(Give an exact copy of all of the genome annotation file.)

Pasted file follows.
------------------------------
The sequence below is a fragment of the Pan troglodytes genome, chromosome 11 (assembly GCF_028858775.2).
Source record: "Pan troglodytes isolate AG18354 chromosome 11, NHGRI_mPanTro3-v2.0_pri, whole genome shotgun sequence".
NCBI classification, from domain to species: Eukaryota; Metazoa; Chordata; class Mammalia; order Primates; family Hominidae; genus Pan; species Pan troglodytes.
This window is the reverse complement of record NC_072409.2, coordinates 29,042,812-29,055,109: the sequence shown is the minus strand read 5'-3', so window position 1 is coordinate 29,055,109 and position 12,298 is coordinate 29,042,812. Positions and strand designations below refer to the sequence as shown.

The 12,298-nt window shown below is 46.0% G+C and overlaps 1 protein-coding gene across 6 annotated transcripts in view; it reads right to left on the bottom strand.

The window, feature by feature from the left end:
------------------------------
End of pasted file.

The sequence below is a fragment of the Pan troglodytes genome, chromosome 11 (assembly GCF_028858775.2).
Source record: "Pan troglodytes isolate AG18354 chromosome 11, NHGRI_mPanTro3-v2.0_pri, whole genome shotgun sequence".
NCBI classification, from domain to species: Eukaryota; Metazoa; Chordata; class Mammalia; order Primates; family Hominidae; genus Pan; species Pan troglodytes.
This window is the reverse complement of record NC_072409.2, coordinates 29,042,812-29,055,109: the sequence shown is the minus strand read 5'-3', so window position 1 is coordinate 29,055,109 and position 12,298 is coordinate 29,042,812. Positions and strand designations below refer to the sequence as shown.

The 12,298-nt window shown below is 46.0% G+C and overlaps 1 protein-coding gene across 6 annotated transcripts in view; it reads right to left on the bottom strand.

The window, feature by feature from the left end: